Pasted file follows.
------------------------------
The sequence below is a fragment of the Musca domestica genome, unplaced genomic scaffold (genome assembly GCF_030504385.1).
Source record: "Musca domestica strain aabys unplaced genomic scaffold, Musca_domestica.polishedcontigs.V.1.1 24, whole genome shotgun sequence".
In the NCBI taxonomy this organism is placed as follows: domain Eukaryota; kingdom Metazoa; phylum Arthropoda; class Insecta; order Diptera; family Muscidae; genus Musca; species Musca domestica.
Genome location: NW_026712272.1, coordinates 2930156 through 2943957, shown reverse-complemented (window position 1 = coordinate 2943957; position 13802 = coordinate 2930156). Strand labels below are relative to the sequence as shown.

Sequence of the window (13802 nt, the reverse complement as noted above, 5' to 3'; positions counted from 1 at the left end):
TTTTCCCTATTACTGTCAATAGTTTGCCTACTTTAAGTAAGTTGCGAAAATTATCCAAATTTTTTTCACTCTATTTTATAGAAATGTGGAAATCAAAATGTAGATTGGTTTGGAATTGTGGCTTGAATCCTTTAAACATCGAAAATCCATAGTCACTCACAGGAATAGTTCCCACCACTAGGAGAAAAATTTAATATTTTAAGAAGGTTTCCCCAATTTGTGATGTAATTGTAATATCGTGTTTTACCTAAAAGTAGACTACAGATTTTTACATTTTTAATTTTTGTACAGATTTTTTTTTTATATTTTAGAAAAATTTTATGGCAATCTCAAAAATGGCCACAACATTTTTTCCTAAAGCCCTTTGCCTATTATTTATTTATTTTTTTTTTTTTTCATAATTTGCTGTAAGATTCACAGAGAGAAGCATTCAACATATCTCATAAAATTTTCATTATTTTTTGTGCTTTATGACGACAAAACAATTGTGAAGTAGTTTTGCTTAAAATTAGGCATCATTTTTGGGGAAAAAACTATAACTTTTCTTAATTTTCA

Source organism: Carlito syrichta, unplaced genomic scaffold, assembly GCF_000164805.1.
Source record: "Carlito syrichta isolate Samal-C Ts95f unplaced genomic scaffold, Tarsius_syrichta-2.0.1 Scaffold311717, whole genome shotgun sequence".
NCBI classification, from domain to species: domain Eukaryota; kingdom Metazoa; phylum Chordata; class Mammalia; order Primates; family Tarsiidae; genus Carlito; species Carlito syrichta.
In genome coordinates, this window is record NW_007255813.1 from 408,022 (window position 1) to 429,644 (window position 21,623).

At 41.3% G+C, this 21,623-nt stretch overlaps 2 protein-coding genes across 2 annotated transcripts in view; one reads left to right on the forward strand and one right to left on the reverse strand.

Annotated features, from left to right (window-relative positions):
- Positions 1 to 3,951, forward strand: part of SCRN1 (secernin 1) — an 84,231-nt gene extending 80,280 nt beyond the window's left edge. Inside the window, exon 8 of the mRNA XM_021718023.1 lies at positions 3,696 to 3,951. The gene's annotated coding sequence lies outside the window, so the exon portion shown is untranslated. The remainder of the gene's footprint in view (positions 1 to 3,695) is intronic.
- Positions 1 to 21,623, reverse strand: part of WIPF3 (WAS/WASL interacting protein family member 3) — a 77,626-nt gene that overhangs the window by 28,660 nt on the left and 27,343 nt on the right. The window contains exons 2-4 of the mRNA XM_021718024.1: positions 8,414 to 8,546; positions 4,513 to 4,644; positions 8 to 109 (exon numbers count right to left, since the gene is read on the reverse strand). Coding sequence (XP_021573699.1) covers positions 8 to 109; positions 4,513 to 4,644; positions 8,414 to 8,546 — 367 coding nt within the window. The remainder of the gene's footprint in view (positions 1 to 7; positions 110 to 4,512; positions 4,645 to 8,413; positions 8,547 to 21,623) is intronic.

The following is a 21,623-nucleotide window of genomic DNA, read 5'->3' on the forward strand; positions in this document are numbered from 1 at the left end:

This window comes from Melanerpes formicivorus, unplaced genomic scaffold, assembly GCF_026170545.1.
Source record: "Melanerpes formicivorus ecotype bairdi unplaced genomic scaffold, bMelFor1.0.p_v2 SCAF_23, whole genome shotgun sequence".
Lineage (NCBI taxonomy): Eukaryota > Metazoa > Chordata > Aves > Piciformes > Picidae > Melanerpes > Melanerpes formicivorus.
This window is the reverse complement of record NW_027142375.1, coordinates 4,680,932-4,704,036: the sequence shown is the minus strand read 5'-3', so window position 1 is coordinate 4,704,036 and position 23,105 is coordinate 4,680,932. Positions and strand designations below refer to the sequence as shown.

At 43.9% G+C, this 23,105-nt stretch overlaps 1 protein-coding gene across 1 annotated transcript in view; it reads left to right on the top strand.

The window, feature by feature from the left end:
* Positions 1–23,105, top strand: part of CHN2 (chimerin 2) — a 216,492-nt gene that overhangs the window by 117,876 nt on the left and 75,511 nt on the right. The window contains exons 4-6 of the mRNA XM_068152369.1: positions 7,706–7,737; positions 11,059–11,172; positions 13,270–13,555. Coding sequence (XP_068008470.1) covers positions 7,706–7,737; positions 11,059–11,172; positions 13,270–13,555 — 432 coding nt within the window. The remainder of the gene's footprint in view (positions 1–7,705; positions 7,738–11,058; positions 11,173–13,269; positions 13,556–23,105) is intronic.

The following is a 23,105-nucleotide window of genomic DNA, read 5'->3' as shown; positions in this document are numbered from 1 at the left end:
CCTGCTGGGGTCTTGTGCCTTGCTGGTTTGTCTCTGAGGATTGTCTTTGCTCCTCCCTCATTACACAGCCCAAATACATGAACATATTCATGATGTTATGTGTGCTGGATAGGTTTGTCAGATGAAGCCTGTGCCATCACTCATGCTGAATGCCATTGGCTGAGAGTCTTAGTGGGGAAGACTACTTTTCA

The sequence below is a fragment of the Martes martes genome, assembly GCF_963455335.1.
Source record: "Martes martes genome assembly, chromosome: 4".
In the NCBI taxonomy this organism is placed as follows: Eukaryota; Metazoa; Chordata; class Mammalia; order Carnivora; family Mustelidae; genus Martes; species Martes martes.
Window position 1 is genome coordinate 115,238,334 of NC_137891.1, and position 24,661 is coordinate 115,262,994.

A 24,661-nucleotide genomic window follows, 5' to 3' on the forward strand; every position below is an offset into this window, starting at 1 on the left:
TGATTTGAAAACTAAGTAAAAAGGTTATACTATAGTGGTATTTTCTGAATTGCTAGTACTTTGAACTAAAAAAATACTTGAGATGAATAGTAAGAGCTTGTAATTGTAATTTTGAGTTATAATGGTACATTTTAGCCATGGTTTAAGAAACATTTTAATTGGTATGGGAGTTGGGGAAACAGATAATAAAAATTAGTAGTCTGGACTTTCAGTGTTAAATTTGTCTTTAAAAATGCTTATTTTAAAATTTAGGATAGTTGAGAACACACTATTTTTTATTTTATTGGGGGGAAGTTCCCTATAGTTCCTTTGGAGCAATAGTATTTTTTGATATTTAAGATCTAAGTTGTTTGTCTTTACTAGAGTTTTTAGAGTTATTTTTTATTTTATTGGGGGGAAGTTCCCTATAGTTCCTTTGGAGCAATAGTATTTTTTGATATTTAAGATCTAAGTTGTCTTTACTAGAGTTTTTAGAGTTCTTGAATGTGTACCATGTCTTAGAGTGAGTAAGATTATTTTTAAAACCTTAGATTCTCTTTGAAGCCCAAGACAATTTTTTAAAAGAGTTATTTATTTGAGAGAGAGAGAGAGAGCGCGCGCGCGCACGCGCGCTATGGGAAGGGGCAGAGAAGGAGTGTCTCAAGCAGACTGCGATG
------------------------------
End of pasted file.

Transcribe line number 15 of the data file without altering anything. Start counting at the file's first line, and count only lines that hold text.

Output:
The following is a 21,623-nucleotide window of genomic DNA, read 5'->3' on the forward strand; positions in this document are numbered from 1 at the left end: